One french man by the name of Simon Ravenet made this possible. He was a skilled engraver who traveled to England to further harness his decal skills.
He found a way to take engravings from pottery and transfer it to various materials so that those engravings could be used elsewhere.
Stickers were created before decals were invented, being used in the form of postage stamps and glue gum stickers in the 1800s.
However, we want to keep our focus on vinyl wall decals.
As time passed, different printing materials were being developed, such as perforated vinyl.
So what is perforated vinyl you ask?
Well, as much as all decals use the same equipment, some materials will make for a better vinyl quality depending on the surface you’re wanting to stick it to.
Perforated vinyl works best for windowpanes due to it consisting of tiny holes and an adhesive-backed PVC. This makes for a gentler stick against a more fragile surface.
These printing materials are needed to place inside of a machine. That machine is the vinyl cutter.
History of the Vinyl Cutter
The vinyl cutter is self-explanatory. It’s used to cut graphics onto vinyl sheets, allowing for a sticky adhesive to be applied on the backside of the sheet.
This sticky adhesive would then be removed from the back and placed onto a wall or glass pane.
Before the vinyl cutter, the decals had to be extracted using the Simon Ravenet method, which required them to be hand extracted or painted.
These machines were eventually invented in the 1980s but reached their height of popularity in the 90s and early 2000s.
The reason they became more popular in that period was due to the personal computer being more accessible for companies and consumers.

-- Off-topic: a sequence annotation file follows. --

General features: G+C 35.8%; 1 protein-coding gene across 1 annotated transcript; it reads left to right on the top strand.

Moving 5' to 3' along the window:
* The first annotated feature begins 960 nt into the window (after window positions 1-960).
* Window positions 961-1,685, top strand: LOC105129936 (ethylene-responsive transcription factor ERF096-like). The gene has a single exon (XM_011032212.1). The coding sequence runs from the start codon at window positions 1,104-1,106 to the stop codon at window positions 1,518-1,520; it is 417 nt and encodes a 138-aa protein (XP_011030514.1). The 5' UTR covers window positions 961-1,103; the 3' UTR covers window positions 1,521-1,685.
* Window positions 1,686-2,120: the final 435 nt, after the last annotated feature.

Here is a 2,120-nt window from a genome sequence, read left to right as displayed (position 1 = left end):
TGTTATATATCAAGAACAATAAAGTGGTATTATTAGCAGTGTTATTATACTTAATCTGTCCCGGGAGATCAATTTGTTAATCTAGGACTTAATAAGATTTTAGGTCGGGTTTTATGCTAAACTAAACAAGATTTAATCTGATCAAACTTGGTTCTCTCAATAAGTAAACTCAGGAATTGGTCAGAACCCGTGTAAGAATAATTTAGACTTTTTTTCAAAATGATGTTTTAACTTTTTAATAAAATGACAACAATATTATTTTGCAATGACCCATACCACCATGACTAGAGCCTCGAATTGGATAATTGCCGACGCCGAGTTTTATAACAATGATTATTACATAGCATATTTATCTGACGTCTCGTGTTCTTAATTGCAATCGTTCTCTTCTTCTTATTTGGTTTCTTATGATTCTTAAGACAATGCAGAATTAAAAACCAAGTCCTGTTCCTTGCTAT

This means that smaller businesses could open and make vinyl decal printing a form of profitable income.
However these machines were priced at around $10,000, but once a business owner or consumer got hold of it, vinyl decals could be made and sold with ease.
Hybrid cutters emerged after the early 2000s, allowing for full-color decals to be developed.
This means that the prior cutters only allowed for black and white decals. Some allowed for a very little color but it was mostly black and white designs.
Customers could now have more detailed and colorful decals instead of being restricted to monochromatic designs.
To this day vinyl wall decals are seen as a way to replace the bulky artwork and canvas in your homes with something that simply sticks to your wall’s surface.
Did you enjoy reading our blog? Then consider checking other guides:
- How to Apply Vinyl Decal
- How to Apply Vinyl Decal to Glass/Window
- Applying Vinyl Decals to Canvas
- How to Put Vinyl Decal on Curved Surface
- What Can You Put Vinyl Decals on
- Applying Vinyl Decals in Cold Weather
- How to Apply Window Decal
- How to Install Perforated Window Decal
- How to Apply Wall Decals
- Do Wall Decals Work on Textured Walls
- What to Do When Wall Decals Won’t Stick
- Why Is My Vinyl Decal Not Sticking
- Modern Wall Decals
- Popular Vinyl Decals
- Cool Window Decals